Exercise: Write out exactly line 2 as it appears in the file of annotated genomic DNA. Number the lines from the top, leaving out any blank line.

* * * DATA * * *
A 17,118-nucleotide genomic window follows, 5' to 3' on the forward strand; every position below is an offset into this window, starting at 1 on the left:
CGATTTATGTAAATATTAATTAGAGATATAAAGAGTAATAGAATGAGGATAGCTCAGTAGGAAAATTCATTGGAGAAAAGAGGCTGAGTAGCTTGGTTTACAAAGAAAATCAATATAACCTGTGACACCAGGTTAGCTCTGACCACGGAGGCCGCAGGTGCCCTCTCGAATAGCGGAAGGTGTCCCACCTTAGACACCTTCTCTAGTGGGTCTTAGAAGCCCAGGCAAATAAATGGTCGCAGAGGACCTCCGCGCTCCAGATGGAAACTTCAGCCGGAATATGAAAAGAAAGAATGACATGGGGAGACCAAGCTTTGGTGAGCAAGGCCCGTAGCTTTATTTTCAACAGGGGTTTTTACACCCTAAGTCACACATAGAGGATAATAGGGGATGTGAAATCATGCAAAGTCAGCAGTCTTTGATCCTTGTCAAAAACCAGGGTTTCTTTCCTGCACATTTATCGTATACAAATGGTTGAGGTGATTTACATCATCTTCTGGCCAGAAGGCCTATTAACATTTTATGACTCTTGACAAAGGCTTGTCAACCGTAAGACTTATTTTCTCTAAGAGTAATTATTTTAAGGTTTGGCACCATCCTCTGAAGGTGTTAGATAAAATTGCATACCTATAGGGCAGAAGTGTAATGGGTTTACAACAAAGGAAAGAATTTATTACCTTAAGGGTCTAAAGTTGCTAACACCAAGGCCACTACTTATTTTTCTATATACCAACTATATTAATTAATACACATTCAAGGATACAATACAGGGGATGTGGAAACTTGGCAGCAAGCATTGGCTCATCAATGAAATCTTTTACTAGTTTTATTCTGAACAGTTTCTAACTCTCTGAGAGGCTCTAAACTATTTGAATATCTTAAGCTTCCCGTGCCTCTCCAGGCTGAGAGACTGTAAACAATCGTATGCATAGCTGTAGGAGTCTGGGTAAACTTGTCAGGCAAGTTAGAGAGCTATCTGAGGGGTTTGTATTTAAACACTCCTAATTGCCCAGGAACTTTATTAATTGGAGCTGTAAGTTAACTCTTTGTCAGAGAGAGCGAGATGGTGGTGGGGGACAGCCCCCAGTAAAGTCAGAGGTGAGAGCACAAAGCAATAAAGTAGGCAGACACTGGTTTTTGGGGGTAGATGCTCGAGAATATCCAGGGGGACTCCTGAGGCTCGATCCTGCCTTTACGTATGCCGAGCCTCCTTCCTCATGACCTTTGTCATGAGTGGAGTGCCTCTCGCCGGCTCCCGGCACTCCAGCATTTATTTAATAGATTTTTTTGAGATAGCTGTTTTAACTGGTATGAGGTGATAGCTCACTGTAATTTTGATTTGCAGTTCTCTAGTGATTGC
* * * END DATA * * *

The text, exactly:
CGATTTATGTAAATATTAATTAGAGATATAAAGAGTAATAGAATGAGGATAGCTCAGTAGGAAAATTCATTGGAGAAAAGAGGCTGAGTAGCTTGGTTTACAAAGAAAATCAATATAACCTGTGACACCAGGTTAGCTCTGACCACGGAGGCCGCAGGTGCCCTCTCGAATAGCGGAAGGTGTCCCACCTTAGACACCTTCTCTAGTGGGTCTTAGAAGCCCAGGCAAATAAATGGTCGCAGAGGACCTCCGCGCTCCAGATGGAAACTTCAGCCGGAATATGAAAAGAAAGAATGACATGGGGAGACCAAGCTTTGGTGAGCAAGGCCCGTAGCTTTATTTTCAACAGGGGTTTTTACACCCTAAGTCACACATAGAGGATAATAGGGGATGTGAAATCATGCAAAGTCAGCAGTCTTTGATCCTTGTCAAAAACCAGGGTTTCTTTCCTGCACATTTATCGTATACAAATGGTTGAGGTGATTTACATCATCTTCTGGCCAGAAGGCCTATTAACATTTTATGACTCTTGACAAAGGCTTGTCAACCGTAAGACTTATTTTCTCTAAGAGTAATTATTTTAAGGTTTGGCACCATCCTCTGAAGGTGTTAGATAAAATTGCATACCTATAGGGCAGAAGTGTAATGGGTTTACAACAAAGGAAAGAATTTATTACCTTAAGGGTCTAAAGTTGCTAACACCAAGGCCACTACTTATTTTTCTATATACCAACTATATTAATTAATACACATTCAAGGATACAATACAGGGGATGTGGAAACTTGGCAGCAAGCATTGGCTCATCAATGAAATCTTTTACTAGTTTTATTCTGAACAGTTTCTAACTCTCTGAGAGGCTCTAAACTATTTGAATATCTTAAGCTTCCCGTGCCTCTCCAGGCTGAGAGACTGTAAACAATCGTATGCATAGCTGTAGGAGTCTGGGTAAACTTGTCAGGCAAGTTAGAGAGCTATCTGAGGGGTTTGTATTTAAACACTCCTAATTGCCCAGGAACTTTATTAATTGGAGCTGTAAGTTAACTCTTTGTCAGAGAGAGCGAGATGGTGGTGGGGGACAGCCCCCAGTAAAGTCAGAGGTGAGAGCACAAAGCAATAAAGTAGGCAGACACTGGTTTTTGGGGGTAGATGCTCGAGAATATCCAGGGGGACTCCTGAGGCTCGATCCTGCCTTTACGTATGCCGAGCCTCCTTCCTCATGACCTTTGTCATGAGTGGAGTGCCTCTCGCCGGCTCCCGGCACTCCAGCATTTATTTAATAGATTTTTTTGAGATAGCTGTTTTAACTGGTATGAGGTGATAGCTCACTGTAATTTTGATTTGCAGTTCTCTAGTGATTGC